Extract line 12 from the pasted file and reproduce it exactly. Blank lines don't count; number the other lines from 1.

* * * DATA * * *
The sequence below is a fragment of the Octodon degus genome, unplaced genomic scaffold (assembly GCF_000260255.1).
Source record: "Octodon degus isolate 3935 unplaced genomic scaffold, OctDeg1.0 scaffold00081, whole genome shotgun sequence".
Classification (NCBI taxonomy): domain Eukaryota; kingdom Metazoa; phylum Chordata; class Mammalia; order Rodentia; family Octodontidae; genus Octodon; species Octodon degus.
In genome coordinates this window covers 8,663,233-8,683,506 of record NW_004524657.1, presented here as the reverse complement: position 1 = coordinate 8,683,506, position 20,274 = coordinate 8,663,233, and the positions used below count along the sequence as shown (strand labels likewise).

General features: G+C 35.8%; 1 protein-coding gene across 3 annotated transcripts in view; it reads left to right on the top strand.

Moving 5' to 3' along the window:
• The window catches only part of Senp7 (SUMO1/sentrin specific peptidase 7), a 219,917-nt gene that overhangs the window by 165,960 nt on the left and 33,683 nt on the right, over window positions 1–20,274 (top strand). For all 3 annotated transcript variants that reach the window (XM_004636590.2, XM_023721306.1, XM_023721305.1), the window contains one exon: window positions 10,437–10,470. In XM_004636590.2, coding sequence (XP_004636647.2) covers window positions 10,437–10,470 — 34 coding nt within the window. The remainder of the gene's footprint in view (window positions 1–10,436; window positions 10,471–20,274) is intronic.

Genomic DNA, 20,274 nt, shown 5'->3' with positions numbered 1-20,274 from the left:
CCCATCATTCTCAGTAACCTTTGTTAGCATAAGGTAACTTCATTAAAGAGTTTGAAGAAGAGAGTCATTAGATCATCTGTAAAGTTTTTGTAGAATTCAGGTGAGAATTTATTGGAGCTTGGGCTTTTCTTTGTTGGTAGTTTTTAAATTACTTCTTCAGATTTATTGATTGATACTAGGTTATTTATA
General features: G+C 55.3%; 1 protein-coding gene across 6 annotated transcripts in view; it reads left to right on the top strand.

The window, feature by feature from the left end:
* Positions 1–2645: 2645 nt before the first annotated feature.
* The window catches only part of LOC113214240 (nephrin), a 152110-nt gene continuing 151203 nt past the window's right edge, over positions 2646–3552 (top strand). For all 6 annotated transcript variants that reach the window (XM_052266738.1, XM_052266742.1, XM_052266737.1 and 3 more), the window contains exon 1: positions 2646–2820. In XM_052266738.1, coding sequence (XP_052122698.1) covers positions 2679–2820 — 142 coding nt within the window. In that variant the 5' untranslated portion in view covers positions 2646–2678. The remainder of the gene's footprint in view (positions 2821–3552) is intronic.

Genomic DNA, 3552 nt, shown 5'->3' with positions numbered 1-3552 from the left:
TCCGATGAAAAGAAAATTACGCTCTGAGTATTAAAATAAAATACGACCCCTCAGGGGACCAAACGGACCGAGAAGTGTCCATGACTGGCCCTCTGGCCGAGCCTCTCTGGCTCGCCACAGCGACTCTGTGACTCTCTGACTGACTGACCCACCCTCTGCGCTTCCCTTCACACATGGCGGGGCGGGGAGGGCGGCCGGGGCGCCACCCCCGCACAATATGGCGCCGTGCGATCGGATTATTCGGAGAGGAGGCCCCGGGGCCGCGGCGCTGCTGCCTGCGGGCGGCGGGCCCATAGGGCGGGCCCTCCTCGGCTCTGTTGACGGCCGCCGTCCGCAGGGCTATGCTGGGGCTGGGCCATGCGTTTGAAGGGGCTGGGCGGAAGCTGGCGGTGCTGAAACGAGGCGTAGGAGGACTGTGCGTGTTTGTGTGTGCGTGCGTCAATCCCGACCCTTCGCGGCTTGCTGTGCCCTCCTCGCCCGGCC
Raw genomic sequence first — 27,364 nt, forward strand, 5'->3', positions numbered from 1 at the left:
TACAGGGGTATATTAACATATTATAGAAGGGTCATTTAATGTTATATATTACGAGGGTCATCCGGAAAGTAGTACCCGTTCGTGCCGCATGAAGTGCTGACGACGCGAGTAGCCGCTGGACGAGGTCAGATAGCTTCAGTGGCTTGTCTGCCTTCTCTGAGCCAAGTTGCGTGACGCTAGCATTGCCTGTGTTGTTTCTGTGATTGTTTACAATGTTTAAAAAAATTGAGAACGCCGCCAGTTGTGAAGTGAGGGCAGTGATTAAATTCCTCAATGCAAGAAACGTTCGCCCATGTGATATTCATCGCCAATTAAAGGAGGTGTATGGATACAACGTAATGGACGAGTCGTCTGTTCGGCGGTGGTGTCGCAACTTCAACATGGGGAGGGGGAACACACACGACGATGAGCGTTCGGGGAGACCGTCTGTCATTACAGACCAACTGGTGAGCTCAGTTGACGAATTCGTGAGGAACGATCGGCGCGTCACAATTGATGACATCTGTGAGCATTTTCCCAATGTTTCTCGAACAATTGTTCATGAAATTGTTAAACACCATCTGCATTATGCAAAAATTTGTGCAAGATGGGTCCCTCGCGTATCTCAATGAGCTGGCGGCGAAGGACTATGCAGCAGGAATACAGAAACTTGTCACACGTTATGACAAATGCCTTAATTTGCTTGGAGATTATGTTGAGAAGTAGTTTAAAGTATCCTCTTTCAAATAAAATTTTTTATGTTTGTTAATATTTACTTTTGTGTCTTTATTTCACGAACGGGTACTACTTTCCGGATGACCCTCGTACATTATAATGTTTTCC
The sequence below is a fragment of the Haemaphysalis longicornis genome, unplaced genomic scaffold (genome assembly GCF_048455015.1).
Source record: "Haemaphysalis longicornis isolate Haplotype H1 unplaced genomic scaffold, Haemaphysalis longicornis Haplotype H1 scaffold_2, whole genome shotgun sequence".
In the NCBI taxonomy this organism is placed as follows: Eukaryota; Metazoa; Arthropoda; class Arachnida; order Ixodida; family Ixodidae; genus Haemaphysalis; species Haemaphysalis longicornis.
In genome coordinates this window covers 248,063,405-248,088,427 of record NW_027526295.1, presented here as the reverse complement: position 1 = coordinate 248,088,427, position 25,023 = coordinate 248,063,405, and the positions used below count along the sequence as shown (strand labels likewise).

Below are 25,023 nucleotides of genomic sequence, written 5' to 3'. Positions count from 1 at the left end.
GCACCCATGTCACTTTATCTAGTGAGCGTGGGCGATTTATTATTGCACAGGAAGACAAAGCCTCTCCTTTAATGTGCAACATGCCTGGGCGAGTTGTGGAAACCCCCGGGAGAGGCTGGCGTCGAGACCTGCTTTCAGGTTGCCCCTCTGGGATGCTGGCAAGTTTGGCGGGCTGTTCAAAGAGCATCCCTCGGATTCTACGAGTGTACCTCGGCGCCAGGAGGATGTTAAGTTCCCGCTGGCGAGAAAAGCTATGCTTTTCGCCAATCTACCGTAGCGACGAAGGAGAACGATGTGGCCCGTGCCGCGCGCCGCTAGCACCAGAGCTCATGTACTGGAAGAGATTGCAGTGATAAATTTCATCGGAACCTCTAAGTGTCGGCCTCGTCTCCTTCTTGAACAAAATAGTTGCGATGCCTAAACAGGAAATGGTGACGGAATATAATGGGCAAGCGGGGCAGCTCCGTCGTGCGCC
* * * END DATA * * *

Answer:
* Positions 1–2645: 2645 nt before the first annotated feature.